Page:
Unasylva: Forest and Landscape Restoration 27 October 2015 Forest and landscape restoration is a key issue in the ongoing discussions at the Paris Climate Change Conference, convened to broker a game-changing agreement on climate change. On a planet where the mark of human activity is almost ubiquitous, restoration is by necessity a concept that has to take into account human well-being and ongoing change. In addition, in order to succeed in the long term, forest and landscape restoration initiatives will need to successfully engage a range of stakeholders, from policy-makers to local communities and from governments to private actors. This issue of Unasylva maps out some of the progress that has already been made, and the challenges that lie ahead. [more]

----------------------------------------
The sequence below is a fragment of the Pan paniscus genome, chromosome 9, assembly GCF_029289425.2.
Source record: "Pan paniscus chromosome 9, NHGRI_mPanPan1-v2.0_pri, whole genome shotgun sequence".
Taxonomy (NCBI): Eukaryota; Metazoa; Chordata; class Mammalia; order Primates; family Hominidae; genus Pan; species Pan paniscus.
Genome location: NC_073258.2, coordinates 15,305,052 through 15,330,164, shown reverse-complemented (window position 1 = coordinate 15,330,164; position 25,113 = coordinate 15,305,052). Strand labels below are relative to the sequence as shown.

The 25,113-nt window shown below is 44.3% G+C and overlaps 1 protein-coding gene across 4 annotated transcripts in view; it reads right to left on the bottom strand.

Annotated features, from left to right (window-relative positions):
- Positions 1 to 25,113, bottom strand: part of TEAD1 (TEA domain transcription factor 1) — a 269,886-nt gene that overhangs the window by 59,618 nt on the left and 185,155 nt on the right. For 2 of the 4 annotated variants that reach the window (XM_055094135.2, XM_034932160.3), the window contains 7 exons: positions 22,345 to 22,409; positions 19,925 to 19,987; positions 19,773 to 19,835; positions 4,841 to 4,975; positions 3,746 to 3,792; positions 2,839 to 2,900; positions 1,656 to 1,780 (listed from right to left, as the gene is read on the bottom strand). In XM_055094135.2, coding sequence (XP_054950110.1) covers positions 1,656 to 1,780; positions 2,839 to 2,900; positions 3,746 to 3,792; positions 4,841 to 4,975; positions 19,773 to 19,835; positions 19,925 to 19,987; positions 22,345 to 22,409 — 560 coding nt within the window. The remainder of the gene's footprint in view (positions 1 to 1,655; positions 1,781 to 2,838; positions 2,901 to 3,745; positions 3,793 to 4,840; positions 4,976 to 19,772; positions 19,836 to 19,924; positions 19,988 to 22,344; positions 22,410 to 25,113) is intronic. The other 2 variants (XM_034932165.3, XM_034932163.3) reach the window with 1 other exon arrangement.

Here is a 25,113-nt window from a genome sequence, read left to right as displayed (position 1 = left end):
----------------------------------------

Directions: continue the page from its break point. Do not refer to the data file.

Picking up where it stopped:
Global guidelines for the restoration of degraded forests and landscapes in drylands 27 October 2015 Drylands cover nearly half of the earth’s land surface and are home to one-third of the global population. They face extraordinary challenges, including those posed by desertification, biodiversity loss, poverty, food insecurity and climate change. Up to 20 percent of the world’s drylands are degraded, and people living there are often locked into a vicious circle of poverty, unsustainable practices and environmental degradation. It is clear that serious efforts are needed to arrest dryland degradation and restore degraded lands, and the simple but urgent aim of these guidelines is to support such efforts It is the first time that global guidelines on dryland restoration are made available. [more]